State Immigration Battles Are Unfolding as Federal Court Weighs Texas Law Making Illegal Entry a State Crime

As Texas’s law is held up in court, several states are passing or considering similar measures, bringing urgency to the debate about the extent a state can enforce immigration matters.

AP/Christian Chavez
Migrants walk towards the American border at Ciudad Juarez, Mexico, on December 19, 2022. AP/Christian Chavez

Debate over the extent states can enforce immigration law is ramping up nationally, as several states are pushing for similar measures to a contentious Texas law that allows police to arrest — and state judges to deport — migrants.

Arizona, Iowa, Idaho, and Oklahoma are among the states passing or considering measures similar to Texas’s Senate Bill 4, which is being weighed by a Fifth Circuit court panel after oral arguments in April. Texas’s legislation has been the subject of legal debate for months, as it was challenged by the Biden administration on the grounds that the law violates the Constitution’s Supremacy Clause. Also central to the legal debate is a Supreme Court case from 2012, Arizona v. United States, which held immigration matters to be in the federal government’s purview. 

As legislative battles are unfolding in several states, immigration advocates across the country have been rallying against Texas’s law and expressing concerns that it will set a “disastrous precedent” for other states if not blocked in court. 

Texas’s Senate Bill 4 is “being mimicked in state legislatures across the country that put immigrant communities and families at risk,” a senior legal director at the American Immigration Council, Kate Melloy Goettel, said in a statement. “All these bills could result in significant civil rights abuses, leading to widespread arrests and deportations by state actors without key federal protections.”

Yet the Republican states enacting the legislation argue that it’s an attempt to protect themselves where the Biden administration has failed.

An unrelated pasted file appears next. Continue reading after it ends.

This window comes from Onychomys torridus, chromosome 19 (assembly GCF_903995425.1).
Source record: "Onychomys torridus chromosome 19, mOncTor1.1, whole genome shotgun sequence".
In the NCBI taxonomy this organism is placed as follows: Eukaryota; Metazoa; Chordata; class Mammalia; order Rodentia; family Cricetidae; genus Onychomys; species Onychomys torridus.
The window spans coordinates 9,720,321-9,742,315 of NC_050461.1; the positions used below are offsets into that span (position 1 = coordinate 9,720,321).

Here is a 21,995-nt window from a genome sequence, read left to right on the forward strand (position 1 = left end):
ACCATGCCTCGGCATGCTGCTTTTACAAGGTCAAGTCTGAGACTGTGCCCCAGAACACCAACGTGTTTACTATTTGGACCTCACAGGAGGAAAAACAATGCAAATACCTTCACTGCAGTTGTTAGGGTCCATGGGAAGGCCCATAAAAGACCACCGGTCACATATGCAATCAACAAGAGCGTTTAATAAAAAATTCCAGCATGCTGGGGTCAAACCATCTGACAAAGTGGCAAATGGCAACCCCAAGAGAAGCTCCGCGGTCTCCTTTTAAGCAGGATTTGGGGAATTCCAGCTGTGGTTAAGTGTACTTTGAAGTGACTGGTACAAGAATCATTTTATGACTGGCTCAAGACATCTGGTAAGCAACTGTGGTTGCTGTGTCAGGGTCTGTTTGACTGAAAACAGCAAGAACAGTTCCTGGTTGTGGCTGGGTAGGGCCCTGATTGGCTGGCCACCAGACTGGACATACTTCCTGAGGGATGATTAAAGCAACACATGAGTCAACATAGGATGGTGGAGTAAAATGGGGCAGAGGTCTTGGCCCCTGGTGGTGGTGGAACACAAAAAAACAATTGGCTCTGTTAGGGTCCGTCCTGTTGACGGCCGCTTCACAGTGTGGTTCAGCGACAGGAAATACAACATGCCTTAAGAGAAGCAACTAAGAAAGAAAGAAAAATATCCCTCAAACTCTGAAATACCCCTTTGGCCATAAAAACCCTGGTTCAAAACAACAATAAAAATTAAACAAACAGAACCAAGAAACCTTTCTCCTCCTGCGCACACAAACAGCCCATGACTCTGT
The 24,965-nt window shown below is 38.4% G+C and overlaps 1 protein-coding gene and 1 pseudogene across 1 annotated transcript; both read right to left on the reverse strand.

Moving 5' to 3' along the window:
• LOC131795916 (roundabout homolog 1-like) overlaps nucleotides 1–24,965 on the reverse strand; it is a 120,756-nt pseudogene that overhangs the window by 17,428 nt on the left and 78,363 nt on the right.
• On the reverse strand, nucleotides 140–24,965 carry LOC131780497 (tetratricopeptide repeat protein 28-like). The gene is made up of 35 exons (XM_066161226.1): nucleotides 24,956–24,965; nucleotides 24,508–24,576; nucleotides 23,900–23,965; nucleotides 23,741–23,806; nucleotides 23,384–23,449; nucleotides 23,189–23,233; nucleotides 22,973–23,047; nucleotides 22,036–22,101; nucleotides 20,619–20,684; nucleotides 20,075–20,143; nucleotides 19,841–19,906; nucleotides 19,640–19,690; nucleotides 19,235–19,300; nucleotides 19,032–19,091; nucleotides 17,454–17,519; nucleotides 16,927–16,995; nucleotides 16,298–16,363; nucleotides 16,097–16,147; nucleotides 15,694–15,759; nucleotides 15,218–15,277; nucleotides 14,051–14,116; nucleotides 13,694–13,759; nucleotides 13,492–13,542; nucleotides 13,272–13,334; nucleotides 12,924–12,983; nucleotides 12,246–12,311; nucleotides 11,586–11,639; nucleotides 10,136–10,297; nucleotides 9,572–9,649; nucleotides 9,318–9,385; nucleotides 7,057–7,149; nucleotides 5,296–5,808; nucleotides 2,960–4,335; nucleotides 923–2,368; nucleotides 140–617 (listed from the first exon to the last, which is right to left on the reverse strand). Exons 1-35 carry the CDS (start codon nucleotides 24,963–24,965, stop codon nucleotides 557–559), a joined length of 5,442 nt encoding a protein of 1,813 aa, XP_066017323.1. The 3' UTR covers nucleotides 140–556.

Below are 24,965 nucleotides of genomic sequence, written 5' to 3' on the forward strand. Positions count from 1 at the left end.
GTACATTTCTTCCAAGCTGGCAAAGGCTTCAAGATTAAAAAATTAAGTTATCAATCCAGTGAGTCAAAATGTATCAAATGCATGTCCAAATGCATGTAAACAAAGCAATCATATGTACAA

“Since President Biden took office in 2021, more than 10 million people have poured over the southern border,” Governor Stitt of Oklahoma said when he signed legislation at the end of April making illegal entry a state crime. “Countless individuals from across the globe, including thousands of Chinese nationals as well as people affiliated with terror organizations, have illegally crossed the U.S.-Mexico border.”

Oklahoma’s legislation states that it “is a compelling public interest of this state to protect its citizens” and its borders, and adds that a “crisis” exists in the state as law enforcement “comes into daily and increasingly frequent contact” with illegal immigrants. 

Similar legislation is being considered in Idaho, and Arizona’s legislature is considering whether to approve a ballot measure that — if enacted by voters — would make it a state crime for foreign nationals to enter the state except through a lawful port of entry. 

The Justice Department sued Iowa this month for its recently passed legislation mimicking Texas’s law. The Justice Department’s lawsuit against Iowa reads similar to its filing against Texas, arguing that the federal government is seeking to “preserve its exclusive authority under federal law to regulate the entry and removal of noncitizens.”

Because Iowa’s legislation, like Texas’s Senate Bill 4, requires state judges to deport noncitizens, the Justice Department argues, the legislation intrudes on the federal government’s authority, “frustrates” immigration operations, and “interferes” with foreign nations and America’s relations with them. 

“Iowa cannot create its own immigration system,” the filing notes. Citing Arizona, the Biden administration contends it has “broad, undoubted power over the subject of immigration and the status of noncitizens,” and that state laws must “give way” to federal authority when the two conflict. 

Iowa’s governor, Kim Reynolds, promptly fired back that it was her duty to protect Iowa in the federal government’s absence. 

“Since President Biden refuses to enforce our nation’s immigration laws – threatening the safety of our citizens – Iowa will step in,” she said.


The New York Sun

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